Business Issues  



HOLISTIC THINKING FOR EFFECTIVE PLANNING AND ANALYSIS

by Dr KC Chan and Priscilla Tanjung

While there are many versions of holistic thinking, if we apply the six thinking hats from Edward de Bono, a threat can also be manifested as an opportunity. Thus, the concept of holistic thinking has the ability to generate more creative and innovative ways of integrating ideas and/or concepts for better understanding. This article aims to enrich our focus from one dimensional to three dimensional treatment by addressing “What, Why and How” things work from a modern holistic thinking approach leveraging on de Bono’s lateral thinking.

Figure 1. Modern Holistic Thinking Approach

Figure 2. Outcome of Modern Holistic Thinking Approach

The above example is known as a 360 degree holistic approach where professionals from different training and educational backgrounds will look at things differently. Each perspective is correct in its own school of thought. See Figures 1 and 2. Nevertheless, when it comes to creativity and innovation this approach is still inadequate.

Lateral Thinking (The Six Thinking Hats)
Leveraging on the lateral thinking (six thinking hats) treatment results in a more comprehensive solution. Therefore, to be more effective at planning and analysis, it is essential to apply holistic thinking and lateral thinking respectively for the awareness and alignment advantage, in order to achieve ultimate clarity in planning. See Figure 3.

Figure 3. The Six Thinking Hats Treatment originated by Edward de Bono (1985).

We will continue to illustrate the benefits of lateral thinking using the same example.

• White Hat: For a six sigma consultant, the process of DMAIC (Define-Measure-Analyze- Improve-Control) is used to identify the root of the problem before carrying out any corrective or preventive actions. Hence, resources are being underutilized which results in sub-optimization and increments instead of significant cost reduction. Professionals such as engineers, accountants, lawyers, etc. fall under this category of personnel.

• Red Hat: Improvements are not based on facts but instead on opinions. Thus prioritization is not based on scientific or business models but “emotional models”. Emotionally unintelligent people who are resistant to adapt hinder the enhancement of organizational capability regardless of their position held or seniority/rank in the organization.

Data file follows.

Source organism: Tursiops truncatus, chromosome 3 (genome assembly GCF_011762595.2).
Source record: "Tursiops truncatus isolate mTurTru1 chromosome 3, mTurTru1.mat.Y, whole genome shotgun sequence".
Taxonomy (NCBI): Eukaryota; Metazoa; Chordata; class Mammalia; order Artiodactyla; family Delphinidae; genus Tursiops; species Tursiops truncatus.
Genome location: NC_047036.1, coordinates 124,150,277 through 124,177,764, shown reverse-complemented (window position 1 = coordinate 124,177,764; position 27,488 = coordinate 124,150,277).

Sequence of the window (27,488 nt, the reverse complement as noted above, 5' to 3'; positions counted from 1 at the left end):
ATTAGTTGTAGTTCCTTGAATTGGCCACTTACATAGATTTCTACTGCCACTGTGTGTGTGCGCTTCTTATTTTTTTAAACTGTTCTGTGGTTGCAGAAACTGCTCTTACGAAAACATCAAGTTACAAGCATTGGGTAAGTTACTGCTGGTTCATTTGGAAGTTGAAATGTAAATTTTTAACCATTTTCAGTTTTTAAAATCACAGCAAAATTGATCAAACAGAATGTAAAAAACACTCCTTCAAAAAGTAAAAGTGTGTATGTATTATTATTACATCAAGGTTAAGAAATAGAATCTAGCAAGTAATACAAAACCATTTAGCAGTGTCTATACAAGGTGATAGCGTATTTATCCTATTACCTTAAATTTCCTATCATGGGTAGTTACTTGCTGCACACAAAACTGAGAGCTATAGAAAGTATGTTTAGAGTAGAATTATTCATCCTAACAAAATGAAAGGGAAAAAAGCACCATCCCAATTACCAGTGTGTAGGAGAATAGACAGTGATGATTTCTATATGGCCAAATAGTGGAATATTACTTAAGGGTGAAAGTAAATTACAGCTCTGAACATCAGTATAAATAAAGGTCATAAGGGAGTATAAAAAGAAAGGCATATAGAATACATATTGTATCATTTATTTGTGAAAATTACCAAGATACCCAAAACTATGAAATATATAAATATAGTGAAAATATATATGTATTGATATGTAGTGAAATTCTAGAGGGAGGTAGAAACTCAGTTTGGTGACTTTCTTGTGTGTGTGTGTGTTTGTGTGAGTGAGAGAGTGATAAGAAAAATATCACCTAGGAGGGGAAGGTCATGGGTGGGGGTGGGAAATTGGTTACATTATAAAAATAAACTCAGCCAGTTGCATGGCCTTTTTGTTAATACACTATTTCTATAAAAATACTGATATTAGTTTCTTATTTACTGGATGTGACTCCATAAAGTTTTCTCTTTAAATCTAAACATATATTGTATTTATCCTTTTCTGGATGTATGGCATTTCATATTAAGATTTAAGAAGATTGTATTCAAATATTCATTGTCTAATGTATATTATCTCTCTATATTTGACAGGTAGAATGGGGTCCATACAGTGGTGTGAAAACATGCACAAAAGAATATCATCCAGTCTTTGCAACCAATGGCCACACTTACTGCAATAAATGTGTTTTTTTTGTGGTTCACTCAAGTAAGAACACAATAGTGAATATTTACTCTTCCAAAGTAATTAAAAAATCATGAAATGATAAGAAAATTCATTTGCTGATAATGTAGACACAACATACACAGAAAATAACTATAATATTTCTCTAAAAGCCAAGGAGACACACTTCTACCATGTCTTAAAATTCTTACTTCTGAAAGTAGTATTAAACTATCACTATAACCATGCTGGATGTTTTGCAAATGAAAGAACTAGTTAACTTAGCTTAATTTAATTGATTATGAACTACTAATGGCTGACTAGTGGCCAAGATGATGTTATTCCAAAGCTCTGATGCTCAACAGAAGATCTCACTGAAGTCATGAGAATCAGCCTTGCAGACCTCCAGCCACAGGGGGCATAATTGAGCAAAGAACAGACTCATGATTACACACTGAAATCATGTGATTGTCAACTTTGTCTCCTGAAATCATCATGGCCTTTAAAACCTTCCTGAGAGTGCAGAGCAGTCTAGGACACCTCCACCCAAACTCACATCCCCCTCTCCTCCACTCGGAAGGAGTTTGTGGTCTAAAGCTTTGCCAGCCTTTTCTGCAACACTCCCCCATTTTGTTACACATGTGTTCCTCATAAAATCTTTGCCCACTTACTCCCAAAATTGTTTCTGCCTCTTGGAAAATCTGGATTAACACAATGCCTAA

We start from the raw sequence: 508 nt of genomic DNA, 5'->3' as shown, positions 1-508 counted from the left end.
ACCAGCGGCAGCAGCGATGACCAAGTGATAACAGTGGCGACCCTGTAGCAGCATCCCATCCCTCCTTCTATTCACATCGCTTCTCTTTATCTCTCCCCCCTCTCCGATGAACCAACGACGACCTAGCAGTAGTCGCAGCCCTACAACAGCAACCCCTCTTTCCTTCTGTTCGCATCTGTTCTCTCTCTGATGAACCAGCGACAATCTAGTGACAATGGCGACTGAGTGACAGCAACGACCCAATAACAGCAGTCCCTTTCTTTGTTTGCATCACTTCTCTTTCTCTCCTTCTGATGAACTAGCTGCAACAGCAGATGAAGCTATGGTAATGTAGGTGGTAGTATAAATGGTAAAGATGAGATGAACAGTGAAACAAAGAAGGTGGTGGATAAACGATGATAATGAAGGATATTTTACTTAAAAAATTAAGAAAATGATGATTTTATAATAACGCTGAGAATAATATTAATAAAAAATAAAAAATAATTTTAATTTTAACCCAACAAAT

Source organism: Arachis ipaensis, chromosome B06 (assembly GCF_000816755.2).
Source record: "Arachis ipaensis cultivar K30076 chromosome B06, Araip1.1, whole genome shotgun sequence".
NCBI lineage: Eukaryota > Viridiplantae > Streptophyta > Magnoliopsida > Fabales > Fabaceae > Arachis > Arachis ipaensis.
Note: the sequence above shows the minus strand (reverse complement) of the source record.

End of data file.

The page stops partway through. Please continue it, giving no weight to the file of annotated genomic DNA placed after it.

• Black Hat: Over-aggressiveness in business ventures or adopting the “high risk for high return” attitude without proper risk management planning, is bad management. Thus, risk management planning needs to cover four key areas i.e. people, process and tools, without forgetting the strategy (short-term, mid-term or long-term). Quality assurance/control or risk planning are normally under this group of specialists.

• Yellow Hat: Risks can be positive (opportunity) or negative (threat). Therefore, risk strategies can also be planned for minimizing threats by preventing it from happening and maximizing opportunities by exploring them to their fullest. Black hat personnel are typically pessimistic (risk adverse) while yellow hat personnel are optimistic (risk seeking); Yellow hat qualities are typically exhibited by sales and marketing personnel, intrapreneurs (corporate entrepreneurs), etc.

• Green Hat: The creative and innovate type whose passion is lifelong action learning and experimenting, continuously creating alternative solutions. Some of these are rare in supply, for example the late Steve Jobs, Bill Gates, Michael Dell, etc. Money is not their chief reason but “disruptive technology”, i.e. how to invent and improve technology so that it is affordable and easy to use to replace conventional means. Professionals with these attributes are usually technopreneurs, inventors and entrepreneurs.

• Blue Hat: Someone must be made aware of the responsibility to chair meetings, while keeping a helicopter view of the project, which has to be aligned to the strategic business objectives. Projects obtain their funds from investments. Therefore, what if the project manager underestimates the importance of his role to ensure the optimization and maximum utilization of the organization’s resources allocated, to meet stakeholder expectations and project requirements? If the outcome of the project is delayed, the penalty bond may wipe out the profit for the project. In the worst case scenario, the customer may decide not to pay for the project due to developer’s non-compliance to regulations. Top management must decide to delegate the “big picture” role to the project manager as well. Project management is not everything. But without project management lies everything that will expose investments to risk. Can we afford another new MRT line to resolve the current issues?

A Concept Diagram that encapsulate the What, Why and How of a concept will be developed to round up the holistic approach. See Figure 4.

Figure 4. Concept Diagram: Holistic Approach.

In concluding, the future of communications is to keep idea/concept simple, short, sweet, and sharp. Visual is more effective than words for the “WOW” effect. Words is to connect the feelings with the reasoning to inspire to the next higher energy and enthusiasm level. Both are complimentary and absolutely interdependent for sustainable impact. By completing the boxes of the Concept Diagram the successful execution capability of the strategy can be ascertain with certainty.

PROFESSOR DR K C CHAN
Professor KC Chan is a practice professor and strategic project management and international business consultant

PRISCILLA
Priscilla Tanjung is a final year honours degree student at Petra Christian University (Surabaya, Indonesia) specialising in International Business Management